Monday, November 14, 2011

Breaking the Silence

“Music means everything to me; it’s the only thing that I know that can break the silence,” said Celeste Lansing.
John Cage, a scientist, or the inventor of earplugs might argue that silence doesn’t exist. But for Lansing, sounds, or the absence of them, are more than just measurable waves. As a result, silence is much more of a force than its dictionary definition gives it credit for. And music is much more than merely something to fill the air.
Lansing is a 16-year-old composer from Montezuma Creek, Utah. Lansing didn’t start composing for performance until she was a freshman in high school; now, on November 18, her string quartet “Pink Thunder” will be played by members of the New Mexico new music group Chatter as a part of the “New Work-Old Traditions: Pushing the Boundaries of Classical Music” concert focusing on Native American composers.

Along with Lansing’s piece, music will be played by other Native American composers: Jerod Impichchaachaaha' Tate, Louis W. Ballard, and New Mexico native Raven Chacon. Tate’s “Taloa’Hiloah” or “Thunder Song” for timpani is on the program. “Kachina Dances” for cello and piano by the legendary Ballard will be played as well.
Chacon is a local artist and musician who often experiments with noise music, and he will be premiering his piece “Biyán” for violin, cello, flute, clarinet, and percussion commissioned by Ensemble Music New Mexico. 

Celeste Lansing


Listeners might have their own preconceived notions about what Native American music is like. But to a composer, heritage can inspire many aspects of music, from the specific instrumentation to the sources of the rhythms.
“My Native American heritage inspires my music the most because everything I do, hear, or see I can make music with! It surprised me because most of the rhythms I have in my pieces were inspired from tapping a pencil, how the trees moved, or hearing an odd sound in the hallway or at home,” said Lansing.
Lansing’s “Pink Thunder” for string quartet was her first project with the Native American Composers Apprenticeship Program. Lansing had the opportunity to have ETHEL, the superstar contemporary string quartet, play her piece at their annual music festival at the Grand Canyon.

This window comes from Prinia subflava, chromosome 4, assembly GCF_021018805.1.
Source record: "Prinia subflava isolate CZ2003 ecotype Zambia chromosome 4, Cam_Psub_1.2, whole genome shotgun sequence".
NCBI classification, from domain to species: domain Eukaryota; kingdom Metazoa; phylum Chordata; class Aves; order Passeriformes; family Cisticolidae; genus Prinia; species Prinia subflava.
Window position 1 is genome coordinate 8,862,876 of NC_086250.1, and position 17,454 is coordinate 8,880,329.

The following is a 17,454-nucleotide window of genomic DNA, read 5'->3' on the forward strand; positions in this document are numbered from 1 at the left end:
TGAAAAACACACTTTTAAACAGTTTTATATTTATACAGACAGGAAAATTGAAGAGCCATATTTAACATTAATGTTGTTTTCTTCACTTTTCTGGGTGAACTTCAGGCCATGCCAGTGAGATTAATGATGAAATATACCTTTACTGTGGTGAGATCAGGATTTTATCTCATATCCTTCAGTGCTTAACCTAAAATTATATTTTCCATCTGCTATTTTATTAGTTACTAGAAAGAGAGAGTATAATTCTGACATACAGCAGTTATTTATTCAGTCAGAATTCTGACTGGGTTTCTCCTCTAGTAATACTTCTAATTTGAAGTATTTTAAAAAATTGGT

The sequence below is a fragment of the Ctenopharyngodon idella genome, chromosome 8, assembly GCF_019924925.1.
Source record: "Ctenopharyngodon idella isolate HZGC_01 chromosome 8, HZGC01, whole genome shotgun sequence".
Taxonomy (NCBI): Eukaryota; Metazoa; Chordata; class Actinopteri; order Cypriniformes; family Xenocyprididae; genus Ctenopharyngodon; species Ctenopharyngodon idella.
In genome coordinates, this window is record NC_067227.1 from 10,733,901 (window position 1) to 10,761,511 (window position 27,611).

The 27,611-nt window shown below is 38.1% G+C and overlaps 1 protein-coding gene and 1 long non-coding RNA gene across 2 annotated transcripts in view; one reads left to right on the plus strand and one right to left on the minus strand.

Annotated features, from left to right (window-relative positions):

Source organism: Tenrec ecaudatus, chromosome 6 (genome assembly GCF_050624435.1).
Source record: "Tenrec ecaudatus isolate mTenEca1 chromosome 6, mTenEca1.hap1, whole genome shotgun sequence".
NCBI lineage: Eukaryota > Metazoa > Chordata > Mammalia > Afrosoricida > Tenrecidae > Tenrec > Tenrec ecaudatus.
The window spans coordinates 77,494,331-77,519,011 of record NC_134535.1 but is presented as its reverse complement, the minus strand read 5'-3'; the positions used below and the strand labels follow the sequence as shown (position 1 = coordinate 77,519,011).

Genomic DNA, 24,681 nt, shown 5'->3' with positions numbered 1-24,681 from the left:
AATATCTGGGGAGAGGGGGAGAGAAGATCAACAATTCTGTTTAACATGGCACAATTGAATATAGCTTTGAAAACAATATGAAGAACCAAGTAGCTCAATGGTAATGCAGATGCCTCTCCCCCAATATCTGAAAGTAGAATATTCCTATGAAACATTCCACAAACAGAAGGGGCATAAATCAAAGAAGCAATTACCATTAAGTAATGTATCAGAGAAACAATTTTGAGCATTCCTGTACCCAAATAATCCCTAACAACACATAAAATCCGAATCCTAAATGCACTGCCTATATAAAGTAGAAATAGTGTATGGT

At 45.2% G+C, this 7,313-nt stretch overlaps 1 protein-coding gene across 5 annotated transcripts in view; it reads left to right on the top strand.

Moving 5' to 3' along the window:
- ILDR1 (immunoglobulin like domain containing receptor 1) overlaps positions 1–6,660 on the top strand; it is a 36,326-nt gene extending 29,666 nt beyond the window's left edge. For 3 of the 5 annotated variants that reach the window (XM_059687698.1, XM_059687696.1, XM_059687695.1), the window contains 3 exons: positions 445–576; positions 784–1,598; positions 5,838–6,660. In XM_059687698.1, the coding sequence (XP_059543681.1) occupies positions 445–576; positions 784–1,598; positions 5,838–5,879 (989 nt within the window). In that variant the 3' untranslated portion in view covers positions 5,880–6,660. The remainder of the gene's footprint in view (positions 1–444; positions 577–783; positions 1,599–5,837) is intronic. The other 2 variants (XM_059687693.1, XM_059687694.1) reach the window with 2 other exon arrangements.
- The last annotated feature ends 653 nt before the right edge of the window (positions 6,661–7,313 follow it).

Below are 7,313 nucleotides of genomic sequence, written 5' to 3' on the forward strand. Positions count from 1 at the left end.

I got to hear “Pink Thunder” a few months ago when Church of Beethoven, a branch of Ensemble Music New Mexico, played it on a Sunday morning.
The piece is like a nugget of bundled brainwaves—ranging from quasi-Xenakis to a serene, almost lonely melody that flows from one instrument to the next, the piece is filled with a range of inspiration that bind together through calm, settled moments. The piece reaches a climactic pile of glissandos, but the piece is so clear and decisive that they never become trying. 
“I got the inspired by from listening to a lot of METALLICA, mostly songs from the Black Album! I loved how they used the double foot pedals and they had that dark, heavy, and mysterious sound,” Lansing wrote in an email. “I came up with the cello part first and then worked around it. I used the piano to make up rhythms, sounds, etc. Before I knew it, it sounded like thunder.”
Descriptions like this make me eager to hear next generation’s composers’ music. Knowing of inspiration coming from organic, real areas creates music that soaks into the brain as easy as water into a sponge, or like natural food to the body. Lansing told me of a piece she wrote and dedicated to her art and basketball teacher Michael V. Porter/Cheii Porter. “Cheii” means grandpa in Navajo.  
“He got sick during the summer, and he really moved me while I was writing; this was the first piece that I actually wrote and incorporated what I was feeling at the time. I’ve never done that before. He always told me to finish strong so I twisted it and named the piece ‘Worth Finishing.’”
Here’s a place where the name of the November 18 concert comes in—“New Work-Old Traditions.” Lansing’s work, as well as Chacon’s, Tate’s, and Ballard’s, is contemporary. But in a world where new pieces of music get churned out and released almost every minute online, it’s nice to be able to look at pieces like “Pink Thunder” or “Worth Finishing” and see the places they came from, places that everyone can understand.
Lansing has heard “Pink Thunder” played twice, both by ETHEL, but she is excited about it being performed by Chatter.
“The people that will be there that night will get a little taste of what Celeste has to bring to the table.”

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